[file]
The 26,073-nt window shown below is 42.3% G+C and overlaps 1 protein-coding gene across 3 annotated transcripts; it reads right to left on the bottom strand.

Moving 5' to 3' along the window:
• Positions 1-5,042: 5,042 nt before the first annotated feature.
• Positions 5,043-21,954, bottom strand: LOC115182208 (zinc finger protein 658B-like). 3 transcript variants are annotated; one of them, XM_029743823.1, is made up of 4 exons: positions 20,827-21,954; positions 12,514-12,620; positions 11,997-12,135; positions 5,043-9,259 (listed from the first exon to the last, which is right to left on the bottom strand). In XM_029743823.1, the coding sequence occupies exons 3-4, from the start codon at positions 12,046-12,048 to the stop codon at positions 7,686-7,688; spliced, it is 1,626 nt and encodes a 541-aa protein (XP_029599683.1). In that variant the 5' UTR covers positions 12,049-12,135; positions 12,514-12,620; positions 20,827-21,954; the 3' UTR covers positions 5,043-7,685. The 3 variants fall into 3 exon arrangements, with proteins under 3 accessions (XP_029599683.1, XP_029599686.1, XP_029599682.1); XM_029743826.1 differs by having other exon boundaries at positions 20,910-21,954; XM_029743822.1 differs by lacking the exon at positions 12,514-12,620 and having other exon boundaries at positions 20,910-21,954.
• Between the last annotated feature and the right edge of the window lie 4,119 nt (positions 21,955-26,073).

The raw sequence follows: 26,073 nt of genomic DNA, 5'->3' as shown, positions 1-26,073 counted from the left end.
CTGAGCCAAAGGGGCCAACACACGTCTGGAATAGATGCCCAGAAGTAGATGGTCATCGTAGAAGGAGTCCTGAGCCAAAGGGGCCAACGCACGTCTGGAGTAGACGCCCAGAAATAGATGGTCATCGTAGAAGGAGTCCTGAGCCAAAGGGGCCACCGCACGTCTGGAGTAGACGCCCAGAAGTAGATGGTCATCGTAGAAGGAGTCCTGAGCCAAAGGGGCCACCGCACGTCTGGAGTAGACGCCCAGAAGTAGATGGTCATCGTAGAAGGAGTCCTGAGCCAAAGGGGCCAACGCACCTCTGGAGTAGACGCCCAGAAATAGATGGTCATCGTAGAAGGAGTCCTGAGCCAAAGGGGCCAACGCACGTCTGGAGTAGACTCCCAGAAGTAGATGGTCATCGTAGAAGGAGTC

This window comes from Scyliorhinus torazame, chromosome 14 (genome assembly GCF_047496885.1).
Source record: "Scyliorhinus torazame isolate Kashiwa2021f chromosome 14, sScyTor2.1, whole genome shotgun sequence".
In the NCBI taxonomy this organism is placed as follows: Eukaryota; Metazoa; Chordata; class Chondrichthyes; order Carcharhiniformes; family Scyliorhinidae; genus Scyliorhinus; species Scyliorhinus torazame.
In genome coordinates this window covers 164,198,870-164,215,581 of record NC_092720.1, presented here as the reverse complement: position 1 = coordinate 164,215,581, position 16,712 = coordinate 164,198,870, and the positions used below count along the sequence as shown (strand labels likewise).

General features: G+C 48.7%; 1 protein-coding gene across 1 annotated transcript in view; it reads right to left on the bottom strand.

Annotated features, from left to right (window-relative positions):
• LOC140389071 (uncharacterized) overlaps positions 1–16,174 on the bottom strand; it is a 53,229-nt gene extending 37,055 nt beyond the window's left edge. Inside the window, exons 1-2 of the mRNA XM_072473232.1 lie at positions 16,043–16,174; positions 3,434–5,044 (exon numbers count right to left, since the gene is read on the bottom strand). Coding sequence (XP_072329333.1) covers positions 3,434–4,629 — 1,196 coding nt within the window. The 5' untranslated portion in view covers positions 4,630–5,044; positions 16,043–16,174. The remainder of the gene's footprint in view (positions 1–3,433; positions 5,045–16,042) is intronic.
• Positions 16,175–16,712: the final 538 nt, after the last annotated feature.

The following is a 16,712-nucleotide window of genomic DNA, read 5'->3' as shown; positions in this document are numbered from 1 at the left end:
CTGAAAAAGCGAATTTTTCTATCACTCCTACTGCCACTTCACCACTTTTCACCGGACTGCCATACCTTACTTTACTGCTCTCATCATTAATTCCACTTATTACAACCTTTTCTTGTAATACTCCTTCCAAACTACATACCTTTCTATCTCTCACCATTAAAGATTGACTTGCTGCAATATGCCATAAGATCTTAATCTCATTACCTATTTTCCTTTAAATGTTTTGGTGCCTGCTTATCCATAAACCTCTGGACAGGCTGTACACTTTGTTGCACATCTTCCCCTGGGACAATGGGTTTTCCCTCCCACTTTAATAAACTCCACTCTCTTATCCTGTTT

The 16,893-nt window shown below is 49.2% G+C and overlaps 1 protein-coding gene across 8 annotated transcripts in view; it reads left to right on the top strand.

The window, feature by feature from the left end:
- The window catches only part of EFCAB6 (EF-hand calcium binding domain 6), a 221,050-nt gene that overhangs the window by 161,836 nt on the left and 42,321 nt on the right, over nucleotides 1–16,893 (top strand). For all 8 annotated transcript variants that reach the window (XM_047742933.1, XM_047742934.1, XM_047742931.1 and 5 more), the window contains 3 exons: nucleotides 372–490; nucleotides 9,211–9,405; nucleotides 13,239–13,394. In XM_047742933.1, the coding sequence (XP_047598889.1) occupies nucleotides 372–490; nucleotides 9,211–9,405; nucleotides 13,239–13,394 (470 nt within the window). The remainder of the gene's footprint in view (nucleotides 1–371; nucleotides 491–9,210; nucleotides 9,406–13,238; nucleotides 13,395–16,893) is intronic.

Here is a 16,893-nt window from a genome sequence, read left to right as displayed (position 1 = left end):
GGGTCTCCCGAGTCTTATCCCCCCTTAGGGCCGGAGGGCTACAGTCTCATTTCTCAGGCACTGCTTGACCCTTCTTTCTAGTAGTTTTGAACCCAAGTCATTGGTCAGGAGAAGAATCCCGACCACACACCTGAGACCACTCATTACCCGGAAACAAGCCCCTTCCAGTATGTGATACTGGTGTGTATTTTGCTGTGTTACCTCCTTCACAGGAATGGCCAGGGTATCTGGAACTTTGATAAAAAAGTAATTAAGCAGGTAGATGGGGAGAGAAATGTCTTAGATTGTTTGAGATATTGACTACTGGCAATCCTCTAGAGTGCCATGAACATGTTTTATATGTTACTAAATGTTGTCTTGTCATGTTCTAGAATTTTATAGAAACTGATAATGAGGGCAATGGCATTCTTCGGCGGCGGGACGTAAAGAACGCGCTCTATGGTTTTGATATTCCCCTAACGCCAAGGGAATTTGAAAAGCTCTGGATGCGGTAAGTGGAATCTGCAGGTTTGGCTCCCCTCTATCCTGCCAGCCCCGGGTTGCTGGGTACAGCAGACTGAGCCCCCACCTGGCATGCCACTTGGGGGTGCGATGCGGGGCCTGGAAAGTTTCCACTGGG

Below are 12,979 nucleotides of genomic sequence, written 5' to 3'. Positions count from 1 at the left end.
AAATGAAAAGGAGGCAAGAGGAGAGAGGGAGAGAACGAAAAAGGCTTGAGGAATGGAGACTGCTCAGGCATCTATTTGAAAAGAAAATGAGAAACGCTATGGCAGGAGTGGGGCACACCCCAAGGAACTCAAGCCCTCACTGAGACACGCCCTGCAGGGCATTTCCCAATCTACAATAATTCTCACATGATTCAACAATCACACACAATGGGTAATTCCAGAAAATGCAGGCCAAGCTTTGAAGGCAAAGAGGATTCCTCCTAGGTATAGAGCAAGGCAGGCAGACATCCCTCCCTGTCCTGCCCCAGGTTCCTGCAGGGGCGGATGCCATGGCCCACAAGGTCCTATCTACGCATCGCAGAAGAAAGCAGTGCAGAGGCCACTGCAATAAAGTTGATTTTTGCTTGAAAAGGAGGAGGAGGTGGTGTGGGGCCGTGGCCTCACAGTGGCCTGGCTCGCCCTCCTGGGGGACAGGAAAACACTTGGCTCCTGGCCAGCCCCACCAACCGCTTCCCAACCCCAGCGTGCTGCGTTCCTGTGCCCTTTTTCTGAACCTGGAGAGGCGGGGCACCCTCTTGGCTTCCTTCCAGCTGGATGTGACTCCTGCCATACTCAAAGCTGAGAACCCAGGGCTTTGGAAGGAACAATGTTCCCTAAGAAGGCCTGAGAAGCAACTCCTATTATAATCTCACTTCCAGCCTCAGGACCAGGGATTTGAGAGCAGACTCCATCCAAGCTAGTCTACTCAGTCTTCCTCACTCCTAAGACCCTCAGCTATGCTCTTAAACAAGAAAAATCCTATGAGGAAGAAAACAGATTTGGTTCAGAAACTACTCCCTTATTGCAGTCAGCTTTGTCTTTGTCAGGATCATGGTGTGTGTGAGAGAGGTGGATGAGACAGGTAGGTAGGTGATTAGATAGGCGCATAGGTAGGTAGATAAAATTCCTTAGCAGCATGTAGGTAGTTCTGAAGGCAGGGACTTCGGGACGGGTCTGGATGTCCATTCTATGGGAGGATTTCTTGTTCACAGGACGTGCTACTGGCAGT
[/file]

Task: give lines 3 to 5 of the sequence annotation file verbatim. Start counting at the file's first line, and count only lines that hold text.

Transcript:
• Positions 1-5,042: 5,042 nt before the first annotated feature.
• Positions 5,043-21,954, bottom strand: LOC115182208 (zinc finger protein 658B-like). 3 transcript variants are annotated; one of them, XM_029743823.1, is made up of 4 exons: positions 20,827-21,954; positions 12,514-12,620; positions 11,997-12,135; positions 5,043-9,259 (listed from the first exon to the last, which is right to left on the bottom strand). In XM_029743823.1, the coding sequence occupies exons 3-4, from the start codon at positions 12,046-12,048 to the stop codon at positions 7,686-7,688; spliced, it is 1,626 nt and encodes a 541-aa protein (XP_029599683.1). In that variant the 5' UTR covers positions 12,049-12,135; positions 12,514-12,620; positions 20,827-21,954; the 3' UTR covers positions 5,043-7,685. The 3 variants fall into 3 exon arrangements, with proteins under 3 accessions (XP_029599683.1, XP_029599686.1, XP_029599682.1); XM_029743826.1 differs by having other exon boundaries at positions 20,910-21,954; XM_029743822.1 differs by lacking the exon at positions 12,514-12,620 and having other exon boundaries at positions 20,910-21,954.
• Between the last annotated feature and the right edge of the window lie 4,119 nt (positions 21,955-26,073).